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King Lear: Act 2, Scene 4

King Lear
Act 2, Scene 4

Before Gloucester’s castle.

  1. Enter Lear, Fool, and First Gentleman. Kent, disguised as
  2. Caius, in the stocks.

Lear

3 - 4
  1. ’Tis strange that they should so depart from home,
  2. And not send back my messenger.

First Gentleman

5 - 7
  1.                                 As I learn’d,
  2. The night before there was no purpose in them
  3. Of this remove.

Kent

8
  1.                 Hail to thee, noble master!

Lear

9 - 10
  1. Ha?
  2. Mak’st thou this shame thy pastime?

Kent

11
  1.                                     No, my lord.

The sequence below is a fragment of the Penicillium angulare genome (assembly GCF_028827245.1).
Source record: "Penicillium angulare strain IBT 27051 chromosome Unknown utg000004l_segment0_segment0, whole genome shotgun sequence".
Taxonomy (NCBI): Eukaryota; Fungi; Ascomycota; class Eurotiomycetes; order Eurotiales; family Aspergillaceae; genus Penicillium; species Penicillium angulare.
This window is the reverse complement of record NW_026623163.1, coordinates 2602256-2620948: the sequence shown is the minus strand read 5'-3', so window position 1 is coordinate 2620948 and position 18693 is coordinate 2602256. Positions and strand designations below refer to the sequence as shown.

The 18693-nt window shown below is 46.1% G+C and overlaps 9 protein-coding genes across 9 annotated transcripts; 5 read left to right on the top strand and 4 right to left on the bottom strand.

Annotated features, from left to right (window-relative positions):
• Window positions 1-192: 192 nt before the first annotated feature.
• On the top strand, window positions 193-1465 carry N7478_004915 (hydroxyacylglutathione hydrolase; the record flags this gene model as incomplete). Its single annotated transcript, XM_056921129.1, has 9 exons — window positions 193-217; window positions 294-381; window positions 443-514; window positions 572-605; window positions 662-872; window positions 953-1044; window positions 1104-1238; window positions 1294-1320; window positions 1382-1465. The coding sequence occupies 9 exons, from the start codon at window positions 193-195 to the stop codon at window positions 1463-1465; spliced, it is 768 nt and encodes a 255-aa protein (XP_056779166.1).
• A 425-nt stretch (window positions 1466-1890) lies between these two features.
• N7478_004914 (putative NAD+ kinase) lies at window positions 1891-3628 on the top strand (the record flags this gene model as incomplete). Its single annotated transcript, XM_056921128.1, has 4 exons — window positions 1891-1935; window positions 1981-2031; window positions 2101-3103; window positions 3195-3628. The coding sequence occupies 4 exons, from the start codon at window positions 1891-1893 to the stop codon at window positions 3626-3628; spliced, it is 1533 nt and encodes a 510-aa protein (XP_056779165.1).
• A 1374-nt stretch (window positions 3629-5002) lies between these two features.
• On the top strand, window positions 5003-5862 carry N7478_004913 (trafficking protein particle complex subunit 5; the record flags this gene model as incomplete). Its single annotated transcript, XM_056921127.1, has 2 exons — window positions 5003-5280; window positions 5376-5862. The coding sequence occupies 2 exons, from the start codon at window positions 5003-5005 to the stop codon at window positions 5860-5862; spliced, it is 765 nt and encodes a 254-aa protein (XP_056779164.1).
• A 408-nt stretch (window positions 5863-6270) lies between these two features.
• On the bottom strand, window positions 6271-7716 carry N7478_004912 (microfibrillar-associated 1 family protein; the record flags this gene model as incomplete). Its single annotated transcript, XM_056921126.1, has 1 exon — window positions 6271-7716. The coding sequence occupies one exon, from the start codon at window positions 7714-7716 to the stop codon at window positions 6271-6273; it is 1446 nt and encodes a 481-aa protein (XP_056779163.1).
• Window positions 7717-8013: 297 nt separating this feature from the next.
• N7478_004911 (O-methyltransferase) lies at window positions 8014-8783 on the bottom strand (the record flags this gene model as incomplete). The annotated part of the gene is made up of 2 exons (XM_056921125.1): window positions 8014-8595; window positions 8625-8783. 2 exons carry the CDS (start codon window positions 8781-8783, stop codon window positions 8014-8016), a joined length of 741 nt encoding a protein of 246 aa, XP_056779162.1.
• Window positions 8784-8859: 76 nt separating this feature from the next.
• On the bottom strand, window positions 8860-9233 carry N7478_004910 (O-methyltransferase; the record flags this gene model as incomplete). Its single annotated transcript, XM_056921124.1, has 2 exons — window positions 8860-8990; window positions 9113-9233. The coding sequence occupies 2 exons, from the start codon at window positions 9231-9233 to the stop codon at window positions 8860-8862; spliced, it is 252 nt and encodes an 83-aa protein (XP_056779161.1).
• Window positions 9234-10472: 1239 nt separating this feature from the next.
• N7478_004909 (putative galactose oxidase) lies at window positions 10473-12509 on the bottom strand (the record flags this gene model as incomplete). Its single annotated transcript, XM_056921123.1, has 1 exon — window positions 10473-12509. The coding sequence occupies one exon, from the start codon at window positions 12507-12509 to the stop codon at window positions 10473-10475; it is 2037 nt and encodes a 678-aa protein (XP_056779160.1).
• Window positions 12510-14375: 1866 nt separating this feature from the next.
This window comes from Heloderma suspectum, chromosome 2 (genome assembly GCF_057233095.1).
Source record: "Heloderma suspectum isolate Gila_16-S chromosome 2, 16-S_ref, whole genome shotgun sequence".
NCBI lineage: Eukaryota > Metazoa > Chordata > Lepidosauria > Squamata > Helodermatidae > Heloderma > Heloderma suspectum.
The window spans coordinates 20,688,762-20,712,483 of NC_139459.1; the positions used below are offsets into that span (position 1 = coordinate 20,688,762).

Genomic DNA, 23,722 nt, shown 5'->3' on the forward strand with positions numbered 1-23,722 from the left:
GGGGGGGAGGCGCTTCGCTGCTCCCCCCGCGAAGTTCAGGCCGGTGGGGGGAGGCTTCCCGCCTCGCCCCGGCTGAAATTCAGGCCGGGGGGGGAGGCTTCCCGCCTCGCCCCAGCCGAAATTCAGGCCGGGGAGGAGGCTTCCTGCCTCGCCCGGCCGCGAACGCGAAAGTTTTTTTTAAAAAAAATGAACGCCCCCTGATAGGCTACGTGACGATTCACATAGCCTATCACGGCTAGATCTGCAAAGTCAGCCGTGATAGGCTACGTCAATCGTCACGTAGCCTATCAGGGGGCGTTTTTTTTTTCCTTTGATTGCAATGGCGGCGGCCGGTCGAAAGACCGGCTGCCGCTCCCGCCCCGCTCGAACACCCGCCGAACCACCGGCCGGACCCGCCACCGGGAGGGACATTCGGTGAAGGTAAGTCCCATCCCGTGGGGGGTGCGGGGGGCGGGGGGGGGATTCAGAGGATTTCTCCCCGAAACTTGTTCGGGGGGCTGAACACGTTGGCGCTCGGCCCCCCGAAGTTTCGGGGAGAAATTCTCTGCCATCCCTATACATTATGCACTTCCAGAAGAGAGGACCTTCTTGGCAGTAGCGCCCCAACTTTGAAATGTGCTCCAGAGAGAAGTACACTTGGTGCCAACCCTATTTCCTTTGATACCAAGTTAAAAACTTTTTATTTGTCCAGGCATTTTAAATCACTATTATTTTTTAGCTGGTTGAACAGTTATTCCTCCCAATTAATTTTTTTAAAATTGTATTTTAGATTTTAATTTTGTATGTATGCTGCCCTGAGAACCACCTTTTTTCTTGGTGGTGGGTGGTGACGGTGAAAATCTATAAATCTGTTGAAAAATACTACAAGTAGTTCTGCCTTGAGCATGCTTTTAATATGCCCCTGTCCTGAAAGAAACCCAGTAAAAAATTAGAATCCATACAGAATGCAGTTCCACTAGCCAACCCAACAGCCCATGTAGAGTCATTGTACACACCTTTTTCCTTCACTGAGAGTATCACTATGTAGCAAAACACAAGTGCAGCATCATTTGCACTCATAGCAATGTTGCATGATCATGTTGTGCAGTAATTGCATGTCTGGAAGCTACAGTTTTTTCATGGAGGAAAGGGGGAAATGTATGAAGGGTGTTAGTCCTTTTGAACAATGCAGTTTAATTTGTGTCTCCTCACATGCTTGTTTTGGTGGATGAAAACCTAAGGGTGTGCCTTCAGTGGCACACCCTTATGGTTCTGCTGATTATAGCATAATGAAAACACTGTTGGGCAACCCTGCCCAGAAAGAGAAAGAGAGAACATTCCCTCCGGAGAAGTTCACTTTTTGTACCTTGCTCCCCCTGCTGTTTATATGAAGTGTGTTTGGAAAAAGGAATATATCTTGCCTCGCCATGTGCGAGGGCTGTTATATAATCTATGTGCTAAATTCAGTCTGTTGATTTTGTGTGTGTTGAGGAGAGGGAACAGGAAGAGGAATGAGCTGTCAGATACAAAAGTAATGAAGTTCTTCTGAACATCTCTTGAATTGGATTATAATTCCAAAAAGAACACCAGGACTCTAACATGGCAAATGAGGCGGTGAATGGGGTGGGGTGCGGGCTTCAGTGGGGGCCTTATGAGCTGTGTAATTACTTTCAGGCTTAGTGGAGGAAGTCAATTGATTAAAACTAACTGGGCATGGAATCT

Fool

12 - 15
  1. Hah, ha, he wears cruel garters. Horses are tied by the
  2. heads, dogs and bears by th’ neck, monkeys by th’ loins, and
  3. men by th’ legs. When a man’s overlusty at legs, then he
  4. wears wooden nether-stocks.

Lear

16 - 17
  1. What’s he that hath so much thy place mistook
  2. To set thee here?

Kent

18 - 19
  1.                   It is both he and she,
  2. Your son and daughter.

Lear

20
  1. No.

Kent

21
  1. Yes.

Lear

22
  1. No, I say.

Kent

23
  1. I say yea.

Lear

24
  1. No, no, they would not.

Kent

25
  1. Yes, they have.

Lear

26
  1. By Jupiter, I swear no.

Kent

27
  1. By Juno, I swear ay.

Lear

28 - 33
  1.                      They durst not do’t;
  2. They could not, would not do’t. ’Tis worse than murder
  3. To do upon respect such violent outrage.